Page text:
It also warns that the shifts toward a more virtual Congress as a result of the pandemic, such as a new system of proxy voting in the House that allows lawmakers to cast their votes without traveling to Washington, could exacerbate the existing problems. If the idea of a remote Congress takes hold, the report suggests, it would be a serious setback to efforts to enhance bipartisan interaction.

“Because of the pandemic, Congress was forced to conduct much of its business virtually, and we certainly understand why,” the report said. “But as much as that may have been a necessity, it should not be interpreted as a virtue.”

The document said Congress needs “more and not less in-person interaction among members of Congress. They need to learn more about each other’s districts, hold civil conversations aimed at finding common ground, build relationships of trust that can lead understanding and solutions.”

In a week when Rep. Alexandria Ocasio-Cortez, D-N.Y., was verbally assaulted without provocation by Rep. Ted Yoho, R-Fla.; and fellow Republicans ganged up on Rep. Liz Cheney, R-Wyo., in a hostile confrontation, the call for civility rang especially true.   THE DIRTY WHORE DESERVED IT!

At its core, the report said that the most important thing lawmakers and leaders of both parties could do was to find ways to promote more communication and understanding across the aisle.

It is a long-standing complaint about Congress that with time spent in Washington now deemed a negative, lawmakers just do not interact socially and consequently find it much easier to dismiss the other side. The disconnect has been exacerbated in recent years as the polarization intensified and Republicans and Democrats now have little contact with one another. The authors said that situation must change if there is any chance for Congress to become more functional.

“Those relationships are the secret sauce for getting things done, understanding each other and building bridges across geography and ideology,” said Steinhorn.

One lawmaker who took part in the study, former Rep. Michael Capuano, D-Mass., said he had been struck by the concerted effort by leaders of both parties to keep the sides separated from the start, intentionally discouraging any cross-party bonding.

“I didn’t come into Congress as a novice, and the concept of partisanship was not new to me,” said Capuano, who was first elected in 1998. “But the concept of not even talking to the other side was new to me. All day long there was an intention to split you up. There was not one iota of an attempt to bring us together.”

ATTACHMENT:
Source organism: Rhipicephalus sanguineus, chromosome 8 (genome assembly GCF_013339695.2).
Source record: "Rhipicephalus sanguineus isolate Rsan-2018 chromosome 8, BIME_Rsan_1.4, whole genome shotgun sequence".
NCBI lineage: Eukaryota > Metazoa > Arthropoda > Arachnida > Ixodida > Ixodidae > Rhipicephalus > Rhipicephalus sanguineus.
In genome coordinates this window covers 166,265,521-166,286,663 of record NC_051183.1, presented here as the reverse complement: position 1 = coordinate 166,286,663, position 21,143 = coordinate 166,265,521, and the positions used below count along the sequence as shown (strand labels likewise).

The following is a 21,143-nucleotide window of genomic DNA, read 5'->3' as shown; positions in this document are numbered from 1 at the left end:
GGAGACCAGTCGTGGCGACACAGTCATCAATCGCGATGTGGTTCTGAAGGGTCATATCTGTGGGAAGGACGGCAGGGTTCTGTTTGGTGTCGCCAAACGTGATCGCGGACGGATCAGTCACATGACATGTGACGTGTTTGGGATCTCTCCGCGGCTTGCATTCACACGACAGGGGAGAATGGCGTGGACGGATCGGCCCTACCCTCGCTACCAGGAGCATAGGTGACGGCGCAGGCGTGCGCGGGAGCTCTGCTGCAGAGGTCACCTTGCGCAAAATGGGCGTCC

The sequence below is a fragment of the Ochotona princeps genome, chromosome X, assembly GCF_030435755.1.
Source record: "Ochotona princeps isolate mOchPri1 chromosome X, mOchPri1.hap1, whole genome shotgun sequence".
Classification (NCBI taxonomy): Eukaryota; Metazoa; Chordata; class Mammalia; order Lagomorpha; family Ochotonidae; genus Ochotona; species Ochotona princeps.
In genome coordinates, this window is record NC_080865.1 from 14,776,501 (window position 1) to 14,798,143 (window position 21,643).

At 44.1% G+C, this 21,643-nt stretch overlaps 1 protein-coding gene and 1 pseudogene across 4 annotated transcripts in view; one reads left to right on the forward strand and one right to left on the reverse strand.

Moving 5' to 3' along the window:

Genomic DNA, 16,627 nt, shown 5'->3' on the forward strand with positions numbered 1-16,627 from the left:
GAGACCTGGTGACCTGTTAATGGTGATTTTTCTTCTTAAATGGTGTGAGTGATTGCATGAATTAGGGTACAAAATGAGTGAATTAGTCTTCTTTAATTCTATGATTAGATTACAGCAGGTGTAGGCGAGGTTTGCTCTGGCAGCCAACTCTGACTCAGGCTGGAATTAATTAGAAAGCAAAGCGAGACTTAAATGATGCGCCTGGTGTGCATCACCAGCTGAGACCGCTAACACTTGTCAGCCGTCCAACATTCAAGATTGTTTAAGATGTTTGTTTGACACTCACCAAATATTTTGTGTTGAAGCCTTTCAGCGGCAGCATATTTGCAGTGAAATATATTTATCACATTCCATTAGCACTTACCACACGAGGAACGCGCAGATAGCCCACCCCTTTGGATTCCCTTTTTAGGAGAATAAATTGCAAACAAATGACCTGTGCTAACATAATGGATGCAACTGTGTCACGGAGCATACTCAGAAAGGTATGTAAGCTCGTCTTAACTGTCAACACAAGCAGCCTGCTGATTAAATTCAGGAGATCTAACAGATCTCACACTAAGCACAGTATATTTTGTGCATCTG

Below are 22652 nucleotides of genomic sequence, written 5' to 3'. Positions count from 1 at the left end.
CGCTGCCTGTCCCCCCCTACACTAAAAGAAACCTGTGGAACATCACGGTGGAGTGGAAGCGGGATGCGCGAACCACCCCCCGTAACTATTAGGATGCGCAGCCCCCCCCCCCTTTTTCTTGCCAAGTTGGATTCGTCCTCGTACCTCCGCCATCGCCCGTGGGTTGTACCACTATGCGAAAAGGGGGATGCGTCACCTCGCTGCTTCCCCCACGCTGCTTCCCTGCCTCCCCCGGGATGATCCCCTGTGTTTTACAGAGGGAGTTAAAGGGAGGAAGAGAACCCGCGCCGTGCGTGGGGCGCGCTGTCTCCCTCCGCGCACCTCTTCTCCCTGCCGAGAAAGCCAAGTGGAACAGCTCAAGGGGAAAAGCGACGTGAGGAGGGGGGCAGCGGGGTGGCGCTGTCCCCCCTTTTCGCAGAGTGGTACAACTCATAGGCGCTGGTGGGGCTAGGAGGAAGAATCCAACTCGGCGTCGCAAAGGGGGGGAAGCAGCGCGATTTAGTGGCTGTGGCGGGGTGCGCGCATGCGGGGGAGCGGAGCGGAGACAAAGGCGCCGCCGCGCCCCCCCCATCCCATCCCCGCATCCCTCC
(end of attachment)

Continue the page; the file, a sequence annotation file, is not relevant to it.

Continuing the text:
And with the most serious challenge to a sitting lawmaker coming chiefly from a primary these days, the incentive to find common ground is vastly reduced, inhibiting the search for compromise, which has become a dirty word, politically speaking.

“The political reward too often is to tack hard to the base, not to seek consensus,” said former Rep. Charlie Dent, a centrist Republican from Pennsylvania who saw his ranks shrink considerably during his 14 years in the House. “Until that reward is there, I don’t see things changing. Now, if you are in the middle of the road, it is likely you are going to get hit.”

The report notes that even the most partisan members of Congress typically arrive with good intentions and a desire to be productive for their communities. But they are quickly subsumed into a system where exposure goes to those most willing to spar.

Recognizing the need for more communication, the report offers multiple recommendations, including encouraging lawmakers to travel as part of congressional delegations as well as for field hearings, visits to districts of lawmakers from the other party and bipartisan retreats. It also recommended more social functions and even scheduled weekend sessions of Congress to give lawmakers more time to interact.

“There is going to be no substitute for connecting with people, building relationships and staying connected,” said Sobol. “Forging relationships in action is what we are advocating.”